I was really delighted with the way these example paragraphs worked out. I think the point comes across that balance is king. Genre readers like and want some fantastical/exotic language, but in the end, they want to understand what the heck is going on in the story, too, so pick and choose very carefully what adds character and richness to your setting, and what just weighs it down.

I’m a firm believer in making notes—as by now I’m sure you’ve heard—but as far as the over-use of invented words is concerned, if you feel you’re going back to your notes too often, if you’re having trouble remembering your own system of weights and measures, your calendar, and your military ranks—if it isn’t starting to become second nature for you by the halfway mark in the story—you should sit back and rethink. Maybe it’s time to reconvert to miles, weeks, and sergeants.

And wow, a nice long sidebar in which I link to the particular baby name book I’ve been using for years. There are others—and free online sources as well now, too. Avail yourselves!

Example World: A Little Language Goes a Long Way

I keep going back to the military life with this story. My hero is a soldier, so is the villain, and they live in an empire with a strong, well-organized military. That being said, I think I’ll use my invented language to further emphasize that angle. I’ve had enough friends who were in the military, and am well-read enough, to know that soldiers can have a language all their own. They have a range of sometimes impenetrable colloquialisms, a complex idiom, and speak in acronyms that leave civvies like me at a loss.

There, see, I just used one: civvies—short for civilians.

My research into military organizations will yield some good stuff, I’m sure, but I’ll also be careful to make sure that there are other characters—the princess, for instance, and the zylvaani—who don’t know the lingo, so my hero will have to explain himself to them, and hence to the reader.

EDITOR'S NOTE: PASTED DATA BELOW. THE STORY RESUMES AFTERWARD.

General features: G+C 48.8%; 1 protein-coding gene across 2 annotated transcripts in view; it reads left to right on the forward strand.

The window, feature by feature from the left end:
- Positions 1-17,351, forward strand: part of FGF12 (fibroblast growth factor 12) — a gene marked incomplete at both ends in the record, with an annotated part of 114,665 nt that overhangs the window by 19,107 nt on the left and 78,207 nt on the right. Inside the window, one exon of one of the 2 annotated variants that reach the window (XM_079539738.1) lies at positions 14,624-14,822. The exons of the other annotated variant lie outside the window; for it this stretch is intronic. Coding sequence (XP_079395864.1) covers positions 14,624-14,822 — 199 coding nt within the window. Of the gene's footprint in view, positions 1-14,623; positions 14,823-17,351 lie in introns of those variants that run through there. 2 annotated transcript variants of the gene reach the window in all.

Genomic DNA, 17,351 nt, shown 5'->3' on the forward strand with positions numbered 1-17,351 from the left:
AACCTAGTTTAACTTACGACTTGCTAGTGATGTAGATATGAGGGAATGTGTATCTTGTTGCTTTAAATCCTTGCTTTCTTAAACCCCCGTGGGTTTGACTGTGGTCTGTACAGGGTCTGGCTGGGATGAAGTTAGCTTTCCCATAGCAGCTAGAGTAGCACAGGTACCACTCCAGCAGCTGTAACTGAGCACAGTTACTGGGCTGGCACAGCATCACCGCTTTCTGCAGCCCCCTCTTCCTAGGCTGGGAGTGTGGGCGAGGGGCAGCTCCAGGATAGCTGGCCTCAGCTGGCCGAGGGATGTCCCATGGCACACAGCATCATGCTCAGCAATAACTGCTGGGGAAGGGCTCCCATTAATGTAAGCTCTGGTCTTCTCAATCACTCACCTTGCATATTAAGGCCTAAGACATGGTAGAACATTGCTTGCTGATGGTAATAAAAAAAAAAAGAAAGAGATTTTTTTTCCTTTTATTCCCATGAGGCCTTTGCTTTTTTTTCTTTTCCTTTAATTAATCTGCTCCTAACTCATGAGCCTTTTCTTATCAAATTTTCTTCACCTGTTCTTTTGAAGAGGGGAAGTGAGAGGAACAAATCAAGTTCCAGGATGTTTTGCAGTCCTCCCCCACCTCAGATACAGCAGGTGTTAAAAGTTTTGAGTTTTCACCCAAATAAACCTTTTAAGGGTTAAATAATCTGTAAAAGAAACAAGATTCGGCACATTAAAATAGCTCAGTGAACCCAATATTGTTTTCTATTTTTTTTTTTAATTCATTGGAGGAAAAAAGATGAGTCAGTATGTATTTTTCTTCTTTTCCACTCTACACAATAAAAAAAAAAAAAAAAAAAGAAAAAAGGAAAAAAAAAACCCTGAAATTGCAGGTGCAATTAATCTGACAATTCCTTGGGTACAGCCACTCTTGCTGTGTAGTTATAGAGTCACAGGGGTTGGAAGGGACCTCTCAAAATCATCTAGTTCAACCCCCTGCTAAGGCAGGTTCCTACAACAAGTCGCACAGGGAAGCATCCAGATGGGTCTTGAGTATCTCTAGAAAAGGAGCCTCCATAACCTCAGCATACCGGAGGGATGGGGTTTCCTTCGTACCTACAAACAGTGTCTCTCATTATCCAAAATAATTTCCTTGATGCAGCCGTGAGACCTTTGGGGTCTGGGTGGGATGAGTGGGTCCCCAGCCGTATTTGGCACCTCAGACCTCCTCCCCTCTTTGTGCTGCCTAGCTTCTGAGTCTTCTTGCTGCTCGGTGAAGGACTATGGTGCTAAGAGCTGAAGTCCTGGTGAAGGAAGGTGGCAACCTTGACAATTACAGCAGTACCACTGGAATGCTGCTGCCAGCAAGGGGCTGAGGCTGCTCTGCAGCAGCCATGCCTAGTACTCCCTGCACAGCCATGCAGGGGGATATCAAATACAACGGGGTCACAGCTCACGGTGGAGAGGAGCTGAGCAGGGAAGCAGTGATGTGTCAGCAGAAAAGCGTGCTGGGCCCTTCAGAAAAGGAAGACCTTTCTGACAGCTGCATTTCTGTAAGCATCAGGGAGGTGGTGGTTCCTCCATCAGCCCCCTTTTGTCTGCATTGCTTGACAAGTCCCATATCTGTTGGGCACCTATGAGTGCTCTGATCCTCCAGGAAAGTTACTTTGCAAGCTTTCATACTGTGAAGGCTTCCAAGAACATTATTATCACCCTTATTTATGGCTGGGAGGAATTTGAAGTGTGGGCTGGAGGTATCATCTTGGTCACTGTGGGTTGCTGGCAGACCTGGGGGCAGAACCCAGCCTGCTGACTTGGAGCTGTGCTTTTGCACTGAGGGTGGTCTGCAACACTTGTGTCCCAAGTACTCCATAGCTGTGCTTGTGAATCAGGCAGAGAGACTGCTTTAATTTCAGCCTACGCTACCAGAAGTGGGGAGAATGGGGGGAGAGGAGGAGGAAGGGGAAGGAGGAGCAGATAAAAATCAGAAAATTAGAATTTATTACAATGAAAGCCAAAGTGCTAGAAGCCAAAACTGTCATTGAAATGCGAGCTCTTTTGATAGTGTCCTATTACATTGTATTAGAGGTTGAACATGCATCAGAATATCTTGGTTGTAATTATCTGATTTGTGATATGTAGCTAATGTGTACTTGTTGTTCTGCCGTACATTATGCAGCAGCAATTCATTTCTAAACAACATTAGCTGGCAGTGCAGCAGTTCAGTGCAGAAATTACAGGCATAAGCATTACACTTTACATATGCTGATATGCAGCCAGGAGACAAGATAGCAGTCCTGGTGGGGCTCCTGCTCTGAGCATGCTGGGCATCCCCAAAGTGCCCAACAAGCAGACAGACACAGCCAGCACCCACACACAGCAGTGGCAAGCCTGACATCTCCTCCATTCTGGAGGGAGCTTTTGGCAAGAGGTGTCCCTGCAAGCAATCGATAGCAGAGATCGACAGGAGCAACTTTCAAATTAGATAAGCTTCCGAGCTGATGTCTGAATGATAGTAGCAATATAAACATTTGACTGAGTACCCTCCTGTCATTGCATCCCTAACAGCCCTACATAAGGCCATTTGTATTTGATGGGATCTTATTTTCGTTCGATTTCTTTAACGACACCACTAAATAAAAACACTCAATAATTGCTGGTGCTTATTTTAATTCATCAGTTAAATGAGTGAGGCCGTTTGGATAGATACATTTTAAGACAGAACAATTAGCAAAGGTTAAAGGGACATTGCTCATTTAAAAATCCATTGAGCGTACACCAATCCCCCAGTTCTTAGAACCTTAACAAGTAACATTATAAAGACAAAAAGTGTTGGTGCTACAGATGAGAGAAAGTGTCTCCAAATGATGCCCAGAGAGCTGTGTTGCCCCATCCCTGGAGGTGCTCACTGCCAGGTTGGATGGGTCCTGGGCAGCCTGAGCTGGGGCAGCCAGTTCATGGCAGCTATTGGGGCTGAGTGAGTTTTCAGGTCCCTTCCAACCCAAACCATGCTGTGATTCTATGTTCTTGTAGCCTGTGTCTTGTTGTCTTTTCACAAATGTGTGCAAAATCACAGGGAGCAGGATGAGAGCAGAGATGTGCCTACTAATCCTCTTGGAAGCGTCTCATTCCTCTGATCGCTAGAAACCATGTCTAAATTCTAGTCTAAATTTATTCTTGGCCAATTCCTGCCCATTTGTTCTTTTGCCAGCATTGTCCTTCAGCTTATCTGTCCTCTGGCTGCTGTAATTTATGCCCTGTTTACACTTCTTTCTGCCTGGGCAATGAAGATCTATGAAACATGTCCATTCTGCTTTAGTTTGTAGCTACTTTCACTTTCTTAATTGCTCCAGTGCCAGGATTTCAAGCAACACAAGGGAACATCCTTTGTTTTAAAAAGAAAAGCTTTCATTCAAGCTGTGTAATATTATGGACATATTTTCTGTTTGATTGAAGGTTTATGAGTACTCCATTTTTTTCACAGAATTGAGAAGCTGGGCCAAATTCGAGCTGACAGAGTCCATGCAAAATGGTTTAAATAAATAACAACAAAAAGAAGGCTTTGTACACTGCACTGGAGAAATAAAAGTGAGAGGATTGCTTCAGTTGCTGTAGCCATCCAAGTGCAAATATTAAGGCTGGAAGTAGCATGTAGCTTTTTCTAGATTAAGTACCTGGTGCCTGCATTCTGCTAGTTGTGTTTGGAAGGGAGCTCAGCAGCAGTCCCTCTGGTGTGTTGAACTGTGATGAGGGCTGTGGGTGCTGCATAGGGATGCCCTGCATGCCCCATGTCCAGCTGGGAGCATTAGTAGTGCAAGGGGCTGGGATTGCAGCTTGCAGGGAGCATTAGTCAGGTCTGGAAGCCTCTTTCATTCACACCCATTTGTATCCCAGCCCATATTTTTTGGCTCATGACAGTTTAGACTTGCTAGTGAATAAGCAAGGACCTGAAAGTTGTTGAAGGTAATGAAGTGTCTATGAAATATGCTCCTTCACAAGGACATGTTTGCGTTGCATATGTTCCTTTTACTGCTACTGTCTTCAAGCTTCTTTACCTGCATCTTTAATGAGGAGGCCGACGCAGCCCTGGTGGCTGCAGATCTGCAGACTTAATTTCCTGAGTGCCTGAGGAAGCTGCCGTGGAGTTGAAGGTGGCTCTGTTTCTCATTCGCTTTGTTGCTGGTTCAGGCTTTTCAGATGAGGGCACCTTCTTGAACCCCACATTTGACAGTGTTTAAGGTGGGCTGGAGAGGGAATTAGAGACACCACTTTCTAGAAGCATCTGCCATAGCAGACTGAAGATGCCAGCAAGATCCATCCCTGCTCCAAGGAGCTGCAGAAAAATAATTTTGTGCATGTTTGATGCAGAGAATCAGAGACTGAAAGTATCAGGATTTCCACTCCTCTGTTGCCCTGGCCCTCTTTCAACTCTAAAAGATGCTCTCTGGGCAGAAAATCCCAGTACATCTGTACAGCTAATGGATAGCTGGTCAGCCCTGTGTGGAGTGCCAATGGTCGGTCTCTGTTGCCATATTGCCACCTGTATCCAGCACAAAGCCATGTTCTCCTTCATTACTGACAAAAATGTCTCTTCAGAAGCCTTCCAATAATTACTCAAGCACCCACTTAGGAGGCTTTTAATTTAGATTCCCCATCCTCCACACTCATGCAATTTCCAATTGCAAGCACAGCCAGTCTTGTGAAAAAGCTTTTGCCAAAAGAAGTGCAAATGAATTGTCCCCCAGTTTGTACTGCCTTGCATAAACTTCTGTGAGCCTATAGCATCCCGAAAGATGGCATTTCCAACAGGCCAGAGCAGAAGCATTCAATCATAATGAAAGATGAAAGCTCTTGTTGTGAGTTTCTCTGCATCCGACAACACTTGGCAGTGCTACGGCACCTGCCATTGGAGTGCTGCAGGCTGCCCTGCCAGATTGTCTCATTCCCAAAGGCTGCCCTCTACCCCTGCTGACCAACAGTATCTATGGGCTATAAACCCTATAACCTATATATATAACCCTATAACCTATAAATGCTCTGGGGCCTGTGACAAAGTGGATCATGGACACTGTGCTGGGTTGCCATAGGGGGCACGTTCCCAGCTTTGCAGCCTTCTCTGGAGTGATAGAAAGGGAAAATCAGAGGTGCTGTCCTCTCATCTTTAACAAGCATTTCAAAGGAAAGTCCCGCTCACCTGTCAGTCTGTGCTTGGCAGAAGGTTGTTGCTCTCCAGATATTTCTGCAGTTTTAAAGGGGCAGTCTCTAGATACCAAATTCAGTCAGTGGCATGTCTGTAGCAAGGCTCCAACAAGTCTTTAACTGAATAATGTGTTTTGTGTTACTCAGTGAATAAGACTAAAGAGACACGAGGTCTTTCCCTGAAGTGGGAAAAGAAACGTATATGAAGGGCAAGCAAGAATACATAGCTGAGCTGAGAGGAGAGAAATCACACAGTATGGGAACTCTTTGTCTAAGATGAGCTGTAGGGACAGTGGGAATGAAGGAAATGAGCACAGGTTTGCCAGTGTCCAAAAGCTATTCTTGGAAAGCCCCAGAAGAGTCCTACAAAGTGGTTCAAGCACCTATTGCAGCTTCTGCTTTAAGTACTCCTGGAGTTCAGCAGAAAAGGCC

To start, I found a list of the ranks of the United States Army: Private, Private 2, Private First Class, Specialist, Corporal, Sergeant, Staff Sergeant, Sergeant First Class, Master Sergeant, First Sergeant, Sergeant Major, Command Sergeant Major, Sergeant Major of the Army, Warrant Officer, Chief Warrant Officer 2, Chief Warrant Officer 3, Chief Warrant Officer 4, Chief Warrant Officer 5, Second Lieutenant, First Lieutenant, Captain, Major, Lieutenant Colonel, Colonel, Brigadier General, Major General, Lieutenant General, General, and General of the Army

A pretty long list: twenty-six ranks. That’s too complicated for me—too much for my readers to be asked to remember—and besides, this is the rank structure of a modern professional military organization, with reasonably subtle distinctions made in the interest of pay grades. I think it’s entirely reasonable to shorten this list to: Private, Sergeant, Master Sergeant, Lieutenant, Captain, Colonel, and General.